Something opens our wings. Something makes boredom and hurt disappear. Someone fills the cup in front of us: We taste only sacredness.
A man will be imprisoned in a room with a door that’s unlocked and opens inwards; as long as it does not occur to him to pull rather than push.
Indulged habits of dependence create habits of indolence, and indolence opens the portal to petty errors, to many degrading habits, and to vice and crime with their attendant train of miseries.
In contrast, Christianity, while acknowledging the presence of suffering, declares that life can be infinitely worth living and opens the way to eternal life in fellowship with God Who so loved the world that He gave Himself in Christ.
Silently, God opens his golden eyes over the place of skulls.
If something comes that it is so extreme that you have difficulty thinking of it as a good thing, don’t think of it as a good thing and kid yourself. To the extent that you can, don’t label it a bad thing. Refusing to label something a bad thing opens you up to possibilities you would not have even considered otherwise.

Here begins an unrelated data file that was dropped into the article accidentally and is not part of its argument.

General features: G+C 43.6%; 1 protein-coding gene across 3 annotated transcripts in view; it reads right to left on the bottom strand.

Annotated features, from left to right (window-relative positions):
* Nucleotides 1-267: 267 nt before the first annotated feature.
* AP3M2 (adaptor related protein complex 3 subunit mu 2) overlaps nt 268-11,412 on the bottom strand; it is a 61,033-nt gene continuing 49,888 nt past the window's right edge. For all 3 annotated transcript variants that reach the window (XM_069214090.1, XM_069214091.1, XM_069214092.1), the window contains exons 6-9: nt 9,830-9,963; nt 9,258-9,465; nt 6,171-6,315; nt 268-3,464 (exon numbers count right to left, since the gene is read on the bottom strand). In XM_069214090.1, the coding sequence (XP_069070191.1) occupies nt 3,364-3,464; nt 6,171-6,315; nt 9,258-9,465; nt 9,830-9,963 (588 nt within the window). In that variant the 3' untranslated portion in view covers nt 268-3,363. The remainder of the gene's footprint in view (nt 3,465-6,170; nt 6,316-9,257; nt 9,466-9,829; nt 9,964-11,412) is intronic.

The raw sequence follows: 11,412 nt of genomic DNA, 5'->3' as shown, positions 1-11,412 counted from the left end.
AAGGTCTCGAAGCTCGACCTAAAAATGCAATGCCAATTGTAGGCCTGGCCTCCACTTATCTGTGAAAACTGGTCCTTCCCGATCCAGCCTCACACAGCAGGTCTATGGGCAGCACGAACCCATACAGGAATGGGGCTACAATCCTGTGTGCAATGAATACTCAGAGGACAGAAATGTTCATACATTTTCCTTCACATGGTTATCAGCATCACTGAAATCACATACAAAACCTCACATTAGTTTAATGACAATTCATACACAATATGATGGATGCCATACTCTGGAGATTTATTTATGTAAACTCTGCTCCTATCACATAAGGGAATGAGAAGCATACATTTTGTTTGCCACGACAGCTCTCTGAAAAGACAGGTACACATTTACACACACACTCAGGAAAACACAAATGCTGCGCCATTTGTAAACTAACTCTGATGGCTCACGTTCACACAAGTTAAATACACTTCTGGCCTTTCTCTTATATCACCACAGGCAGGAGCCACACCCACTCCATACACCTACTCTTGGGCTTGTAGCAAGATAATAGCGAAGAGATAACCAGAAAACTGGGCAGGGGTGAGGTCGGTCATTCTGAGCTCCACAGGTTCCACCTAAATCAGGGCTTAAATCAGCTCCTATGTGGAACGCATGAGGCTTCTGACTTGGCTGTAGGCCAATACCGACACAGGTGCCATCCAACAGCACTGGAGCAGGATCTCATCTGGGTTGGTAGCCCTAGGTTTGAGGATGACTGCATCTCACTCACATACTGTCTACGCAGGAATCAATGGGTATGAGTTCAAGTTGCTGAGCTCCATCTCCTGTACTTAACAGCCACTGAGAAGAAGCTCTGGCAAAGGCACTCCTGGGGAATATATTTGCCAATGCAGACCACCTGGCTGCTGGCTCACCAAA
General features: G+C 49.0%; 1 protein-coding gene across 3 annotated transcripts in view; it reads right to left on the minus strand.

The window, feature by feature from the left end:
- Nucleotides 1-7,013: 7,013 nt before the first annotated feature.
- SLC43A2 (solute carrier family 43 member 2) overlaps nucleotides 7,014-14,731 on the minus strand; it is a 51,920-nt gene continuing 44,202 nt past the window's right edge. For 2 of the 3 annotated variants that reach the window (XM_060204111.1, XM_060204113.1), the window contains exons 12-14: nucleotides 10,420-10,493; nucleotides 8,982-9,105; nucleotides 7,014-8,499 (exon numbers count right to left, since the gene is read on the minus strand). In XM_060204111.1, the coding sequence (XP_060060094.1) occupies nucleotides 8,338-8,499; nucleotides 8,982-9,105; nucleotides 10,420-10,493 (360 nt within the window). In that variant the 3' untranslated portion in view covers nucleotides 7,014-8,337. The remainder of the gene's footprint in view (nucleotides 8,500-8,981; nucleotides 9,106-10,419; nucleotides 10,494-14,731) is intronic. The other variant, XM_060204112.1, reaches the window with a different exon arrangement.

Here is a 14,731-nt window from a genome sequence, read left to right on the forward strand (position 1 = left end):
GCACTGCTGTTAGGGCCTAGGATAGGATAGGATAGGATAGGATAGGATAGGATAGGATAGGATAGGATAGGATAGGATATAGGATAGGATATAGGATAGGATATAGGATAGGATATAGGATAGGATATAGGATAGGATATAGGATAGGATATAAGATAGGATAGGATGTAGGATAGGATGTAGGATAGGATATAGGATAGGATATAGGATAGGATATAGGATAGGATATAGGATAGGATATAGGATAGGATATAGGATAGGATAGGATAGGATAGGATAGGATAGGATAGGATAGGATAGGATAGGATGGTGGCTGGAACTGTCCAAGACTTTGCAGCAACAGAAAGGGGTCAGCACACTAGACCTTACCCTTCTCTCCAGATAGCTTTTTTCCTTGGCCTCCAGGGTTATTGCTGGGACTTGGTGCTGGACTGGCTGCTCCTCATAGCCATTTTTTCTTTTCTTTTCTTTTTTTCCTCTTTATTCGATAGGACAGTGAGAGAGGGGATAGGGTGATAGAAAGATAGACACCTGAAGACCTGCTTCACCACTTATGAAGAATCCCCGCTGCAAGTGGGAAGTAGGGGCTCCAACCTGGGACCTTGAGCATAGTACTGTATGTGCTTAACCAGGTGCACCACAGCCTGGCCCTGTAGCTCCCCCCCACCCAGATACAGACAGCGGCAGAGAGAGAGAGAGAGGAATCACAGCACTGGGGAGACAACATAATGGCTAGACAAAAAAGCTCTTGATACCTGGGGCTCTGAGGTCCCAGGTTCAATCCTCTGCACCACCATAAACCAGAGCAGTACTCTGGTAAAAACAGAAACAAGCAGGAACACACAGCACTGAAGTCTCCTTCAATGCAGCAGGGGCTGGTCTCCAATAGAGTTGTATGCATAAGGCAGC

It is sometimes the man who opens the door who is the last to enter the room.
When you learn to read and write, it opens up opportunities for you to learn so many other things. When you learn to read, you can then read to learn. And it’s the same thing with coding. If you learn to code, you can code to learn. Now some of the things you can learn are sort of obvious. You learn more about how computers work.
The repose of sleep refreshes only the body. It rarely sets the soul at rest. The repose of the night does not belong to us. It is not the possession of our being. Sleep opens within us an inn for phantoms. In the morning we must sweep out the shadows.
The Secret Revelation of John opens, again, in crisis. The disciple John, grieving Jesus’ death, is walking toward the temple when he meets a Pharisee who mocks him for having been deceived by a false messiah. These taunts echoed John’s own fear and doubt.